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Musical Tools For Meditation

Meditation can have immense benefits for our spiritual and physical well-being. Today, many people are searching for a way to relax and calm their anxious minds and meditation is a perfect antidote to the high-stress world we live in. In addition to establishing sacred physical space, we, as musicians, have found great benefit using sonic tools to establish spiritual space. We find we can greatly enhance our meditation experience by listening to certain recorded music as well as using self-generated sounds such as vocal toning, chanting, mantra, affirmations, and using simple instruments like drums and rattles.

Our contemporary understanding of meditation is built on forms and techniques developed over the ages by multiple cultures. Through focused concentration, we can attain a quality of mindfulness and compassion that enhances every aspect of our lives. Relaxation and concentration are the first steps, and once mastered, we can go beyond them and open ourselves to the elevation of our consciousness towards an experience of universal oneness.

 

How Do We Choose Music to Enhance Meditation?

 

Listening to music can be a simple way to calm down the busy mind and settle into a meditative state. For instance, when you play peaceful music in the background, you can use the slow pace of the music to regulate your breathing. Initially, you will most likely notice a vast array of thoughts proceeding across the wide inner screen of your mind. What do you do with these thoughts? You can let their random interplay be a disturbing undercurrent of your life, or you can decide to clear them out by focusing on your breath and the music in order to give your busy mind a break from so much thinking. Through meditation, your goal is to slow down and gradually minimize this parade of thoughts.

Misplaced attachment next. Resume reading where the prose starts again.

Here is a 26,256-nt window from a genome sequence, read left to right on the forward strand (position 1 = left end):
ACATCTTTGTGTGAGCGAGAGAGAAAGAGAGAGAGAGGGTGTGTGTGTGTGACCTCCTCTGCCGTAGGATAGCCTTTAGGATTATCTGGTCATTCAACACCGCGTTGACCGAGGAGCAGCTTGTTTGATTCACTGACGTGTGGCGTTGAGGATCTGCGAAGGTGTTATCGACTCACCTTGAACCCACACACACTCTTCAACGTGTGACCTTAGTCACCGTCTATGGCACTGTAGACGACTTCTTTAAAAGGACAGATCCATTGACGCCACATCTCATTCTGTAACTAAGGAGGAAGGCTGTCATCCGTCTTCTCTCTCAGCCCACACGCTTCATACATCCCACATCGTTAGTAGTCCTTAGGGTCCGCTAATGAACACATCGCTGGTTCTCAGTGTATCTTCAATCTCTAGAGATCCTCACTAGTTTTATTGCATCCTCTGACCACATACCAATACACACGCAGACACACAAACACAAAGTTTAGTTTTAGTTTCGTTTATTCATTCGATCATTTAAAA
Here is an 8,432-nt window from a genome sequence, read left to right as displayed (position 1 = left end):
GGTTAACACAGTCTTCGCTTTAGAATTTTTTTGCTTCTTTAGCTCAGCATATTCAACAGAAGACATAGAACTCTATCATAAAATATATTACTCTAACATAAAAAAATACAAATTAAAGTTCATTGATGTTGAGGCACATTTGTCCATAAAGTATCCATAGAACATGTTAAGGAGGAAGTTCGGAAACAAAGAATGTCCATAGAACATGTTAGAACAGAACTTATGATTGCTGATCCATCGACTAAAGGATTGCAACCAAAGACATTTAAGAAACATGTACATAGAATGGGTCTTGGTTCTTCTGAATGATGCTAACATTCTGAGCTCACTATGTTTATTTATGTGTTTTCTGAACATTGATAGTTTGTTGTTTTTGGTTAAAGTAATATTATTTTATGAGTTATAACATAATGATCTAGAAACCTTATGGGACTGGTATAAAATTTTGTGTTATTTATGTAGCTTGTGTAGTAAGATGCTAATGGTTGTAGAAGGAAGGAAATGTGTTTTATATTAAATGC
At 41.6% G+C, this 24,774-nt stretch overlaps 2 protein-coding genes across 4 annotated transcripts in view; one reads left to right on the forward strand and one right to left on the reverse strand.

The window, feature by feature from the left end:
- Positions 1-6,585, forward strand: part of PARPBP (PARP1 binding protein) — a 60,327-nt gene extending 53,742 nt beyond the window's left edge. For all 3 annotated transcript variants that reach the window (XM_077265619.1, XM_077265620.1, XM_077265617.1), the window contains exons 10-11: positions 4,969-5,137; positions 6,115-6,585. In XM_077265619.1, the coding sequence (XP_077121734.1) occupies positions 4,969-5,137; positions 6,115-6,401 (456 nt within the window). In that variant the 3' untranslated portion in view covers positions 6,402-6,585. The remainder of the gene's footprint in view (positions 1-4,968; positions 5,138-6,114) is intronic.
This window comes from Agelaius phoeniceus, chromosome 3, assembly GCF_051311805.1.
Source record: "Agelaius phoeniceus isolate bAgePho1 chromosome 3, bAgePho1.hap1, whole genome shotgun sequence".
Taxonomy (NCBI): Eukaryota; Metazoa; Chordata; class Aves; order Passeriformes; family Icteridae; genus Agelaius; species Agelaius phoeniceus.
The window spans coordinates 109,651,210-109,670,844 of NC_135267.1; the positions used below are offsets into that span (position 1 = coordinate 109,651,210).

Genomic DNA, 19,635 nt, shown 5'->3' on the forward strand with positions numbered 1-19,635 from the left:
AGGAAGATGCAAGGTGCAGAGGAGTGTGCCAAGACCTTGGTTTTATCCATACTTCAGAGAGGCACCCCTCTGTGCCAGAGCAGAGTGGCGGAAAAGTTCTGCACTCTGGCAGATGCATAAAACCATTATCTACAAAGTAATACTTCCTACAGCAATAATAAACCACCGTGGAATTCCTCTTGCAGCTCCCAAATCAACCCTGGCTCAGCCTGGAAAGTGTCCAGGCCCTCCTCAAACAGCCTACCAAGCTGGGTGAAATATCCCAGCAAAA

Soon after beginning our record label, Soundings of the Planet, we began to receive considerable feedback from listeners about how the music had helped them in dealing with chronic pain or illness and even mental issues. We then became curious to understand exactly how the music was working to support the healing and relaxation that people were reporting. In our research over the years, one of the things that has become clear is that instrumental music without repeated refrains or familiar melodies is the most effective in helping a person let go of their thought processes.

Our goal in meditation, or in any healing modality, is to release the constraints of mental tape loops and repeated thought patterns. The music we were creating flowed more like nature and it seemed to be just what people were wanting to help deal with the stresses in their lives. We also discovered that because sound is a carrier wave of consciousness, the intention of the musician who created the music is very important. At the same time, the intention of the person listening to the music also influences the effectiveness of the music.

For entertainment, we may choose music that is familiar, enjoyable, or that gets us up and moving, but when we want to select music to help deepen our meditative or healing experience, we are going to be looking for something different. Thus, we choose peaceful, ambient kinds of instrumental music that will be more supportive of healing and meditation. Music of flute and harp can be especially meditative, and the addition of high quality recorded sounds of nature can also create a sense of peace.

Other kinds of music do use repetition in a way that can be an aid to meditation as well. Devotional chanting, sacred music, or trance music are designed specifically to take one to a deeper place spiritually so there is a benefit to the repetition. Tuning into a mantra or the resonance of a chant can be helpful to relax the mind’s attachment to mental tape loops, worry, and incessant thinking. Whether one chooses relaxing ambient music or more engaging vocal, chant, or rhythmic music, any can support the goal of clearing the mind and letting go of internal dialog and other mental chatter.

 

Creating Personal Sanctuary

 

Ultimately, the personal sanctuary we have the most intimate access to is within the confines of our own inner awareness, but because we live in a physical world, we can benefit by finding or creating an environment that will best support our meditation experience. When possible, select a quiet place where you will be undisturbed for a little while. If this is not available, any place will do. Experiment with what works for you. People have been known to even have meditative experiences in bathrooms, parks, subways, and just about anywhere.